Jane Bryce, who compiled and edited this selection
of works, is a lecturer at the University of the West
Indies. She writes in the book's introduction that her
goal was to provide "a well-written and idiosyncratic
collection of personal views of Caribbean life by writ
ers of mainly Caribbean origin, or who know it well, for
read 1. ... I : I beyond the exotic surface of
the t .... ..
Many stories use dialect effectively, none better than
Oonya Kempadoo's "Our Worship Sir", a hilarious
account of wasting time in court. Philip Nanton's "A
Morning at the Library" and "On d'Beat" take this
technique to the extreme and almost feel like tape
recorded monologues because of their realism.
"The Bull Whisperer" by Ian Craig is a story of sexu
al dissatisfaction in Cuba, but it is also a critique of
society under Castro, upon which Fidel might look
dimly: I doubt this book could be sold in Havana. Yet
it also deals with how it feels to be stigmatized as a
tourist when all you want to do is blend in. The title
refers to a joke told by a Cuban to the author: a young
Cuban travels to Spain, and, penniless, decides to
enter the ring in a bullfight open to new matadors.
Our hero watches the raging bull gore three of his
predecessors but when it is his turn he deftly manages


to sidestep the bull a few times, and on the fifth pass
he whispers in the bull's ear. The bull falls down dead.
"But whatever did you say to the bull, comparee" the
press demand of him. "Quite simple," he replies. "I
just gave him the choice our Comandante is always
giving us: Socialismo o muerte!" ("Socialism or death!')
Simon Lee's "How I Lost My Camera in Havana" is
about a culture-drenched drinking spree in Havana,
and his "Oval Lime" an equally jovial look at cricket
and cricket fans. My favorite Simon Le 1I ..... was
"How I Got My Vodou Visa", which .- 1i. more
engaging than merely witnessing voodoo ceremonies
in Haiti, featuring a fairly raw, or well-imagined, sex
ual encounter with a priestess.
H,- T t T "'r attention yet? I hope so, for I've
i 1. I -I I last. Lennox Honychurch's
i ,i i1. II .rt: Jean Rhys's Dominica" is a
I .......... f both the era and the phys
Si i i..... i i wonderful author. But my
i ...i -I - Jeremy Taylor's "Fitting In". In
i I I teaches English in a prestigious
in 1 1 1
S.. i '. heat, we struggled
S I I nd Jane Austen, and the choir
,l 'i, folksongs and sea shantiesfor
SI I' t '. 'le music festival. We ventured
S- on and the early Naipaul stories,
I, ,,1 .. .. complained Trinidad dialect
S. .. by some academics into a sep
.iage) was simply 'bad English,'
S .t was this ignoramus doing
S i ,' it?
I nt on to become a reviewer and
I, but his: i. inot quite
I I ..[ng never i I i .... he would
s be a foreigner. He makes a
I....-action between himself and
I. r ex pats:
I 's OK for expatriates to retain
i, '?ir own culture and to regard
S1leir new environment more or
less as a playground. There's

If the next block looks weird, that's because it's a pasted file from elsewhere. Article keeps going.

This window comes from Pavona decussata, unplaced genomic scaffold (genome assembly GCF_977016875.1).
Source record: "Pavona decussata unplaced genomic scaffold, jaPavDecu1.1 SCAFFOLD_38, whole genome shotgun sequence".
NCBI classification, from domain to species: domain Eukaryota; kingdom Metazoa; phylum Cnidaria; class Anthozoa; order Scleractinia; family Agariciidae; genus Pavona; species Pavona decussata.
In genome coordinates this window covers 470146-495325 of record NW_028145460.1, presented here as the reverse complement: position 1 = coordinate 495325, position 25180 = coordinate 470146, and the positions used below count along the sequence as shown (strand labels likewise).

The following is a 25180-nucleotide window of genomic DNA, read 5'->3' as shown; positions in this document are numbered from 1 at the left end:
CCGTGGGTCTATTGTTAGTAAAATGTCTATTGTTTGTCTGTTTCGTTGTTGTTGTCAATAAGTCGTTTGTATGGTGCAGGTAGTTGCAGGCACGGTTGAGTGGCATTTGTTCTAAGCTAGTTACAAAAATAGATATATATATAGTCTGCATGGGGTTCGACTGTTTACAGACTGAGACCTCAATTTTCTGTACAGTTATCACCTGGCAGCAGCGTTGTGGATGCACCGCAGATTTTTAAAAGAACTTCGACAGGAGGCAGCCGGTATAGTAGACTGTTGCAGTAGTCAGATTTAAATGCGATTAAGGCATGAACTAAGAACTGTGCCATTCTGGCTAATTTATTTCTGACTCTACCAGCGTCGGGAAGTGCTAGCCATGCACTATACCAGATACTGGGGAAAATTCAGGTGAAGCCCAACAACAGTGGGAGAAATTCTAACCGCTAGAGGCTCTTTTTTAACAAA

usually a fat corporate con
tract, a nice salary and
Sperks... waiters discreetly
carrying hors d'oeuvres and
well aged liquors, the great
and good mingling and
back slapping. The expa
triate tribe gathers at the
same bars, the same
receptions, the same
I. )mes and parties, the same
....... f don't you just love this place,
and aren't the people wonderful?
He observes coolly:
When you leave your country of birth and settle down
in somebody else's, you carry your own culture with
you. For a couple of weeks' holiday, that doesn't both
er anyone. But if you have the temerity to put down
roots in your adoptive country, it sooner or later
becomes an issue, whether you notice it or not.... The
longer you stay, the more complex things become... You
learn the art of living, adopt local dress style and cre
ole diet, drink at local bars, shout as loud as anyone
else in conversations.., and listen to the same music as
locals do. You let your accent soften. You no longer
think of anywhere else as 'home'...
As part of the deal, Caribbean pleasures have to be
traded for a degree of discretion. If you're from a socie
ty that long ago banished the death penalty and you
hear a well known personality on the radio calling for
the immediate "swinging" of the whole of Death Row as
the answer to crime, you keep quiet nothing an out
side can say will make any difference.... It took me 20
years to learn this. It doesn't matter how much you
identify with your adoptive country. It doesn't matter
how passionately you seek its best interests... Things
will unfold as they must. Society will go its own way,
make its own choices, choose its own destiny, make it
own mistakes; and it is neither gracious nor courteous
to interfere.... If you believe in sef determination, there
is no other choice. The answers, and the questions,
must come from within....
Mr. Taylor's comments are at turns hilarious and
sobering, witty and wise. After discussing the mess
that is politics in Trinidad, he concludes, "So the best
contribution I could make now, I thought, would be to
shut up."
I would recommend this book to all visitors who are
seeking a deeper understanding of what it means to be
Caribbean, or to anyone who appreciates good writing.
Though some of Ms. Bryce's 40 selections did not res
onate as well as others, this is normal in such a wide